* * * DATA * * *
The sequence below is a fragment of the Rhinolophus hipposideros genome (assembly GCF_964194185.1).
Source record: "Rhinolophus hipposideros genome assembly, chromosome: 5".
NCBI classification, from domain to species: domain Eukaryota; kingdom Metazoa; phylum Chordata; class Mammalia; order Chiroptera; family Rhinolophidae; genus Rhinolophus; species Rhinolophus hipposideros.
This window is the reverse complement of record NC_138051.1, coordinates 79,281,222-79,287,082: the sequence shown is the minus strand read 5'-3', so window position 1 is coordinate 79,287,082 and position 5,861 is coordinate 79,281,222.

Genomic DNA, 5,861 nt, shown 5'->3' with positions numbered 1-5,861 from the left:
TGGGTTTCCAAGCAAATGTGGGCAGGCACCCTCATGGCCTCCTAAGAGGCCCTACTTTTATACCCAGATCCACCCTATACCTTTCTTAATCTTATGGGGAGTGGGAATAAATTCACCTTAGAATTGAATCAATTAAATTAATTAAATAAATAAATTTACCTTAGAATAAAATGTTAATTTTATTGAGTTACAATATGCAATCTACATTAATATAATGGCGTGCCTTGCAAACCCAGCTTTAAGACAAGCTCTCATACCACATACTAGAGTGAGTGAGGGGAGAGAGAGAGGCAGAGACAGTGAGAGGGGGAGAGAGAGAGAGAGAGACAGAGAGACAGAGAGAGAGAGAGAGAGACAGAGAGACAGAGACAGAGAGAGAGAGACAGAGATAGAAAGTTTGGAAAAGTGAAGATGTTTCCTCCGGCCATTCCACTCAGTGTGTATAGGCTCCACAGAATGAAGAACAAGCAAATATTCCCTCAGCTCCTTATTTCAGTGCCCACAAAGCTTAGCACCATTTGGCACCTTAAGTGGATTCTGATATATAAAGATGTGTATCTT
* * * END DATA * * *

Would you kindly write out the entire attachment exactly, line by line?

The sequence below is a fragment of the Rhinolophus hipposideros genome (assembly GCF_964194185.1).
Source record: "Rhinolophus hipposideros genome assembly, chromosome: 5".
NCBI classification, from domain to species: domain Eukaryota; kingdom Metazoa; phylum Chordata; class Mammalia; order Chiroptera; family Rhinolophidae; genus Rhinolophus; species Rhinolophus hipposideros.
This window is the reverse complement of record NC_138051.1, coordinates 79,281,222-79,287,082: the sequence shown is the minus strand read 5'-3', so window position 1 is coordinate 79,287,082 and position 5,861 is coordinate 79,281,222.

Genomic DNA, 5,861 nt, shown 5'->3' with positions numbered 1-5,861 from the left:
TGGGTTTCCAAGCAAATGTGGGCAGGCACCCTCATGGCCTCCTAAGAGGCCCTACTTTTATACCCAGATCCACCCTATACCTTTCTTAATCTTATGGGGAGTGGGAATAAATTCACCTTAGAATTGAATCAATTAAATTAATTAAATAAATAAATTTACCTTAGAATAAAATGTTAATTTTATTGAGTTACAATATGCAATCTACATTAATATAATGGCGTGCCTTGCAAACCCAGCTTTAAGACAAGCTCTCATACCACATACTAGAGTGAGTGAGGGGAGAGAGAGAGGCAGAGACAGTGAGAGGGGGAGAGAGAGAGAGAGAGACAGAGAGACAGAGAGAGAGAGAGAGAGACAGAGAGACAGAGACAGAGAGAGAGAGACAGAGATAGAAAGTTTGGAAAAGTGAAGATGTTTCCTCCGGCCATTCCACTCAGTGTGTATAGGCTCCACAGAATGAAGAACAAGCAAATATTCCCTCAGCTCCTTATTTCAGTGCCCACAAAGCTTAGCACCATTTGGCACCTTAAGTGGATTCTGATATATAAAGATGTGTATCTT